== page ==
Bosworth, Sheila 1950-

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BOSWORTH, Sheila 1950-

PERSONAL: Born 1950, in New Orleans, LA; married; children: Allison, Charlotte Jane. Education: Sophie Newcomb College, Tulane University, B.A. Hobbies and other interests: Reading.

ADDRESSES: Home—Covington, LA. Agent—c/o Author Mail, Louisiana State University Press, P.O. Box 25053, Baton Rouge, LA 70894-5053.

CAREER: Writer.


Almost Innocent (novel), Simon and Schuster (New York, NY), 1984.

Slow Poison (novel), Knopf (New York, NY), 1992.

Contributor to A World Unsuspected: Portraits of Southern Childhood, Center for Documentary Photography/Duke University (Chapel Hill, NC), 1987.

SIDELIGHTS: Southern writer Sheila Bosworth writes novels set in her native territory of Louisiana. The 1984 Almost Innocent is a tale of a life-long love affair and uses Bosworth's hometowns—New Orleans and Covington, Louisiana—as settings. In her 1992 Slow Poison, Bosworth once again returns to New Orleans for a story of three sisters during the 1950s and 1960s. A contributor for Contemporary Southern Writers noted that both novels "create a world so enchanting that it is all the more heartbreaking when things go dreadfully wrong."

In Almost Innocent Constance Alexander elopes with her suitor, Rand Calvert, despite the protests of her judge father. Rand, a painter and liberal, is not the ideal of a southern gentleman that Judge Alexander had in mind for his daughter. The story of the long and unlikely love between Constance and Rand is narrated by their love child, Clay-Lee Calvert. As D. G. Myers noted in the New York Times Book Review, "she watches passion turn into need and then into worldly desire or into pity and then helplessness." Myer found this debut novel "graceful and understated," and wrote that Bosworth "writes with quiet assurance."

With Slow Poison Bosworth presents a "bitter-sweet episodic novel," according to a reviewer for Publishers Weekly, that "pierces Southern manners and mores with fierce tenderness." Writer Rory Cade is called back home to Covington, Louisiana, from her New York book tour with news that someone close to her is dying. Accompanying her on the journey is former lover and now famous journalist Johnny Killelea, who induces Rory to tell the turbulent story of her exotic family on the equally turbulent flight back to Louisiana. As Time critic Emily Mitchell noted, "the slow poison of the title is booze; it is also the ecstasy of love." The Cade family—three sisters and a father—has much of both in its history, and Rory recounts all of these tales as the flight progresses, and it is her voice that carries the novel, a sometimes risky technique. Jonathan Yardley, writing in the Washington Post, noted that "part of the risk is that Bosworth relies on little more than the strength of her own voice and intelligence to bring the reader to the tale and keep him there." For Yardley, however, reader patience "will be rewarded" with a "cast of characters that is interesting and appealing as a whole—as, that is, a family—and as discrete individuals."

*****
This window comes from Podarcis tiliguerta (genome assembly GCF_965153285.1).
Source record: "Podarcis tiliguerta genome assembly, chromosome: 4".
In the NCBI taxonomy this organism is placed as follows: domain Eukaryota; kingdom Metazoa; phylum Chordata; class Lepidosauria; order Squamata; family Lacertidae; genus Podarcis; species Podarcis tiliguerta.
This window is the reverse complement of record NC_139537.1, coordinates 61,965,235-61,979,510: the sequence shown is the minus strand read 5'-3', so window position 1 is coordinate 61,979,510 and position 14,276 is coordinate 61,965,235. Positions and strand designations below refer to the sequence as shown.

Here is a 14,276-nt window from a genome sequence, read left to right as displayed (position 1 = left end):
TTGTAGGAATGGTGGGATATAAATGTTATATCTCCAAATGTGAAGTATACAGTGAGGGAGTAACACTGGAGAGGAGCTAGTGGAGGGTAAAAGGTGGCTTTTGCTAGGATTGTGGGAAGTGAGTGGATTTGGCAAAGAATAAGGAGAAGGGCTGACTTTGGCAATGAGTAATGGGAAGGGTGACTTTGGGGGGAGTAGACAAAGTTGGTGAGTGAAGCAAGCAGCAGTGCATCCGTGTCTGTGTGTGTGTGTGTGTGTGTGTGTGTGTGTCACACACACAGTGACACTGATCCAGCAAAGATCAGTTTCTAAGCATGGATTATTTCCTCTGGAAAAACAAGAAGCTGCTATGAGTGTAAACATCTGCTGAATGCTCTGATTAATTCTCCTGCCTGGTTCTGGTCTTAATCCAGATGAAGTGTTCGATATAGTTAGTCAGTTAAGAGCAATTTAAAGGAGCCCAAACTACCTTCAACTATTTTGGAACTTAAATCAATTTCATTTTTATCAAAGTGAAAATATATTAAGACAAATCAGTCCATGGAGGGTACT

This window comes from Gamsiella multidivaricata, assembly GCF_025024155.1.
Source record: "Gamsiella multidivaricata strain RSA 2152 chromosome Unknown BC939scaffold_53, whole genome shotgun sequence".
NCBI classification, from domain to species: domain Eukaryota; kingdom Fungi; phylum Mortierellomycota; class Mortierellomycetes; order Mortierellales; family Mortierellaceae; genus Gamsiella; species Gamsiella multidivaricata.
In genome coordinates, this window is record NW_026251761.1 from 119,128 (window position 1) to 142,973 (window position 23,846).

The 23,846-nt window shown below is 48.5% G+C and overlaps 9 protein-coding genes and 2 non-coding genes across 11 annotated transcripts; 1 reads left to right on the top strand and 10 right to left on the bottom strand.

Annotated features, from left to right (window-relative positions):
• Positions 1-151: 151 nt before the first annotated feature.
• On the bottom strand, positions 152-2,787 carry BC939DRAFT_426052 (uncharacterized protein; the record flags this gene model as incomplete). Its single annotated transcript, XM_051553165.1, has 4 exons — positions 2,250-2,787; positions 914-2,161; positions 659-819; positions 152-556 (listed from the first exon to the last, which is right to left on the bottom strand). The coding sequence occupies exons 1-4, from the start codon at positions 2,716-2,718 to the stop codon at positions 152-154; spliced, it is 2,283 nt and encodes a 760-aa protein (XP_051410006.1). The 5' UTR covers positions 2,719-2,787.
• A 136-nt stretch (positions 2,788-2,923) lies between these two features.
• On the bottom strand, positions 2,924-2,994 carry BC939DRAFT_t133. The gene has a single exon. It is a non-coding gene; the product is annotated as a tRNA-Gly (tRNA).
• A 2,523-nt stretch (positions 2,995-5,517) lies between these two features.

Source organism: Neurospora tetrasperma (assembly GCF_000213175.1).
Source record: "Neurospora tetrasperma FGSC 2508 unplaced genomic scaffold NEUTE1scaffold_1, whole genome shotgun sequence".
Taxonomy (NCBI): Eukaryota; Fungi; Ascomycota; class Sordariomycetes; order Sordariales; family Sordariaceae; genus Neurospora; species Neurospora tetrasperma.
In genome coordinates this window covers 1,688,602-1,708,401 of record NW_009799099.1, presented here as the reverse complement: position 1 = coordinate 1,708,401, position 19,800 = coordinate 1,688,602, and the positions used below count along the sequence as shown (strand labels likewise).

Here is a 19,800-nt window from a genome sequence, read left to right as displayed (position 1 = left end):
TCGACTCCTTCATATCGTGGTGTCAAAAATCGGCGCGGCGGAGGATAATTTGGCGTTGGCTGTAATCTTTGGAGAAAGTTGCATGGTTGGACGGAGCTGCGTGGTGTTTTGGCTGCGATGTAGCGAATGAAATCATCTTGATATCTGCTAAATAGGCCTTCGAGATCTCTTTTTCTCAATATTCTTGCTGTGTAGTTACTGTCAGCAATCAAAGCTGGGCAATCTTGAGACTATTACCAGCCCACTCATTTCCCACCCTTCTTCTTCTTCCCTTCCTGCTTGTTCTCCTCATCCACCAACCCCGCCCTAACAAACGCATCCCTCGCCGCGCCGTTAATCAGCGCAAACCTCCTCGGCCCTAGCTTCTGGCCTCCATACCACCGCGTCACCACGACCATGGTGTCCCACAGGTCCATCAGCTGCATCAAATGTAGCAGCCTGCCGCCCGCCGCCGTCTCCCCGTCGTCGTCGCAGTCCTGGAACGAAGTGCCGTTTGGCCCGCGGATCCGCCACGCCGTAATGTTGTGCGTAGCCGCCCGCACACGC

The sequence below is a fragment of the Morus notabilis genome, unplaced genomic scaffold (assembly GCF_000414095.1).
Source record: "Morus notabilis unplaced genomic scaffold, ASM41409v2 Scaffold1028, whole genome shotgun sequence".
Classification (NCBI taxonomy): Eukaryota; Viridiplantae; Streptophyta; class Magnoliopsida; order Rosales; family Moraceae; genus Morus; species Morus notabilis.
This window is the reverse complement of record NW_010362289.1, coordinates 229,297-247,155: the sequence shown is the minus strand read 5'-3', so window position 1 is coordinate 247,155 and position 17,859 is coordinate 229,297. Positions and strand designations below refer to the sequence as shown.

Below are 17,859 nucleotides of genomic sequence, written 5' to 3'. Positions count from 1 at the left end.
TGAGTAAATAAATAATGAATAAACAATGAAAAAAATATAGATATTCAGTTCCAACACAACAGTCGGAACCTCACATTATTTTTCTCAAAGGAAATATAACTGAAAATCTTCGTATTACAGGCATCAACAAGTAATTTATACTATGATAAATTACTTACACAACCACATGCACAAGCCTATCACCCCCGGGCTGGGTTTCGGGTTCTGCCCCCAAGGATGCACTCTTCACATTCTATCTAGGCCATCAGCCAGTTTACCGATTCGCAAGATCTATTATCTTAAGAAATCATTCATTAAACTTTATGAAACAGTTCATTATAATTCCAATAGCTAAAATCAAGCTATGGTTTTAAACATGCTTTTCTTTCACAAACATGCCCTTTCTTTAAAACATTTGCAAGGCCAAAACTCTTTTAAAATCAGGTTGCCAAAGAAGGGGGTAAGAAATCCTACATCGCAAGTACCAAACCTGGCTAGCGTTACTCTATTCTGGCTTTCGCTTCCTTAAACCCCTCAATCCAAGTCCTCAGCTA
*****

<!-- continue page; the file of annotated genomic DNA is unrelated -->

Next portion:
Not all reviewers were equally charmed by this Southern atmosphere. Gene Lyons, for example, complained in Entertainment Weekly of the "hyperbolic Southern swamps" of some of the writing, and that "generically speaking, Slow Poison belongs to the Scamps & Tramps school of Southern fiction." Lyons further noted that though Bosworth has "a vivid style and an emotional intensity that often make up for her sins," still the novel "reads at times like satire, at other times like a Harlequin romance turned sour."

Other reviewers praised Slow Poison more highly. Mitchell felt that Bosworth "evokes her home state and its people with elegiac grace and gusts of humor," and that the author "measures out life's sorrow in equal proportion to its sweetness." Drawing parallels to the work of Southern writer Walker Percy, who also hailed from Covington, Louisiana, Los Angeles Times Book Review contributor Winston Groom observed that Bosworth "appears ready to take up the mantle of [Percy] . . . himself." Groom further noted that Bosworth "does a splendid job of irradiating the murky truths of an old southern family in a cautionary tale of love, hate, pathos and redemption that would make an old master like Percy pretty proud."



Contemporary Southern Writers, St. James Press (Detroit, MI), 1999.


Entertainment Weekly, April 17, 1992, Gene Lyons, review of Slow Poison, p. 52.

Los Angeles Times Book Review, March 15, 1992, Winston Groom, review of Slow Poison, p. 2.

New Orleans Magazine, August, 1995, "Persona: Sheila Bosworth," p. 15.

New York Times Book Review, December 30, 1984, D. G. Myers, review of Almost Innocent, p. 16.

Publishers Weekly, January 27, 1992, review of Slow Poison, p. 89.

Time, March 23, 1992, Emily Mitchell, review of Slow Poison, p. 67.

Washington Post, February 26, 1992, Jonathan Yardley, review of Slow Poison, p. C2.


Louisiana State University Press Web site, (November 3, 2004), "Sheila Bosworth."*